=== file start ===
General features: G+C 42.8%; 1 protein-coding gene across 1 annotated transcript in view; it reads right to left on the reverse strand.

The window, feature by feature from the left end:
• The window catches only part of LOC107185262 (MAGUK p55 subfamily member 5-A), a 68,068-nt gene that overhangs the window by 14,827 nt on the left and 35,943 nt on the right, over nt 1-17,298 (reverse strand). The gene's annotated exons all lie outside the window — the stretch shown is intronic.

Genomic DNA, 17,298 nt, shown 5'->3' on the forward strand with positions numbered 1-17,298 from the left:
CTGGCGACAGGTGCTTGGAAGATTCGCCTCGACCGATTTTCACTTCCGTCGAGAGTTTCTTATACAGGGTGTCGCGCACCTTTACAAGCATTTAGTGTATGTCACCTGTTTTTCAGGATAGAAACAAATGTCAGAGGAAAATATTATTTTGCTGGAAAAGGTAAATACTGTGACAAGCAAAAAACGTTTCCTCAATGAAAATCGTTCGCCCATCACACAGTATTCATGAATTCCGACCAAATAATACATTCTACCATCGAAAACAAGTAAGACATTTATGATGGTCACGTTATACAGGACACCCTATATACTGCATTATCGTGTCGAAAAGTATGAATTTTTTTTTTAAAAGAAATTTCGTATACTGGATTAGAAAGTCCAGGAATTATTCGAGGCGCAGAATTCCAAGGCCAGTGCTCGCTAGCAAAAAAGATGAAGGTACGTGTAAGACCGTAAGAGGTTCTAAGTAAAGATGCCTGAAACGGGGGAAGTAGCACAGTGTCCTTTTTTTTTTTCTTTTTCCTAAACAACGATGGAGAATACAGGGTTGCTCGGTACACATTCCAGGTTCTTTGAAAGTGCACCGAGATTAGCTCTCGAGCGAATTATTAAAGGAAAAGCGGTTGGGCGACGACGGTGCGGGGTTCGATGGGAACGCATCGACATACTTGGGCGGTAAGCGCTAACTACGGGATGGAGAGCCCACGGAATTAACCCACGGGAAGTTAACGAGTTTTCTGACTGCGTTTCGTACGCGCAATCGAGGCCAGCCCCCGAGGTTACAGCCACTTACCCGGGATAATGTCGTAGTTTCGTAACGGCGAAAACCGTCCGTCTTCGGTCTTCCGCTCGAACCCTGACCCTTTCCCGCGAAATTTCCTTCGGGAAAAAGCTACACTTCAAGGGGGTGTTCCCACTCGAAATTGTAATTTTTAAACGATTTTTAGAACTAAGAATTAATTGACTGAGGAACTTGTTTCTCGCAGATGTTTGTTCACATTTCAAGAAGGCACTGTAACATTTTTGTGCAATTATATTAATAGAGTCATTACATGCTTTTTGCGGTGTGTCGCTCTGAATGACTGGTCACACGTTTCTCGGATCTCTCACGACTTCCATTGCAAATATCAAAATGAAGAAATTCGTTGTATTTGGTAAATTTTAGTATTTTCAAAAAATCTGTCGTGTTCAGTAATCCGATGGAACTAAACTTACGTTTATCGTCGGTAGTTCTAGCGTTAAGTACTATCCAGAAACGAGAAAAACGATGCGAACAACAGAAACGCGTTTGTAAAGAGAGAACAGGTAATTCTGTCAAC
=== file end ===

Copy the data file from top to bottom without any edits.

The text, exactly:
General features: G+C 42.8%; 1 protein-coding gene across 1 annotated transcript in view; it reads right to left on the reverse strand.

The window, feature by feature from the left end:
• The window catches only part of LOC107185262 (MAGUK p55 subfamily member 5-A), a 68,068-nt gene that overhangs the window by 14,827 nt on the left and 35,943 nt on the right, over nt 1-17,298 (reverse strand). The gene's annotated exons all lie outside the window — the stretch shown is intronic.

Genomic DNA, 17,298 nt, shown 5'->3' on the forward strand with positions numbered 1-17,298 from the left:
CTGGCGACAGGTGCTTGGAAGATTCGCCTCGACCGATTTTCACTTCCGTCGAGAGTTTCTTATACAGGGTGTCGCGCACCTTTACAAGCATTTAGTGTATGTCACCTGTTTTTCAGGATAGAAACAAATGTCAGAGGAAAATATTATTTTGCTGGAAAAGGTAAATACTGTGACAAGCAAAAAACGTTTCCTCAATGAAAATCGTTCGCCCATCACACAGTATTCATGAATTCCGACCAAATAATACATTCTACCATCGAAAACAAGTAAGACATTTATGATGGTCACGTTATACAGGACACCCTATATACTGCATTATCGTGTCGAAAAGTATGAATTTTTTTTTTAAAAGAAATTTCGTATACTGGATTAGAAAGTCCAGGAATTATTCGAGGCGCAGAATTCCAAGGCCAGTGCTCGCTAGCAAAAAAGATGAAGGTACGTGTAAGACCGTAAGAGGTTCTAAGTAAAGATGCCTGAAACGGGGGAAGTAGCACAGTGTCCTTTTTTTTTTTCTTTTTCCTAAACAACGATGGAGAATACAGGGTTGCTCGGTACACATTCCAGGTTCTTTGAAAGTGCACCGAGATTAGCTCTCGAGCGAATTATTAAAGGAAAAGCGGTTGGGCGACGACGGTGCGGGGTTCGATGGGAACGCATCGACATACTTGGGCGGTAAGCGCTAACTACGGGATGGAGAGCCCACGGAATTAACCCACGGGAAGTTAACGAGTTTTCTGACTGCGTTTCGTACGCGCAATCGAGGCCAGCCCCCGAGGTTACAGCCACTTACCCGGGATAATGTCGTAGTTTCGTAACGGCGAAAACCGTCCGTCTTCGGTCTTCCGCTCGAACCCTGACCCTTTCCCGCGAAATTTCCTTCGGGAAAAAGCTACACTTCAAGGGGGTGTTCCCACTCGAAATTGTAATTTTTAAACGATTTTTAGAACTAAGAATTAATTGACTGAGGAACTTGTTTCTCGCAGATGTTTGTTCACATTTCAAGAAGGCACTGTAACATTTTTGTGCAATTATATTAATAGAGTCATTACATGCTTTTTGCGGTGTGTCGCTCTGAATGACTGGTCACACGTTTCTCGGATCTCTCACGACTTCCATTGCAAATATCAAAATGAAGAAATTCGTTGTATTTGGTAAATTTTAGTATTTTCAAAAAATCTGTCGTGTTCAGTAATCCGATGGAACTAAACTTACGTTTATCGTCGGTAGTTCTAGCGTTAAGTACTATCCAGAAACGAGAAAAACGATGCGAACAACAGAAACGCGTTTGTAAAGAGAGAACAGGTAATTCTGTCAAC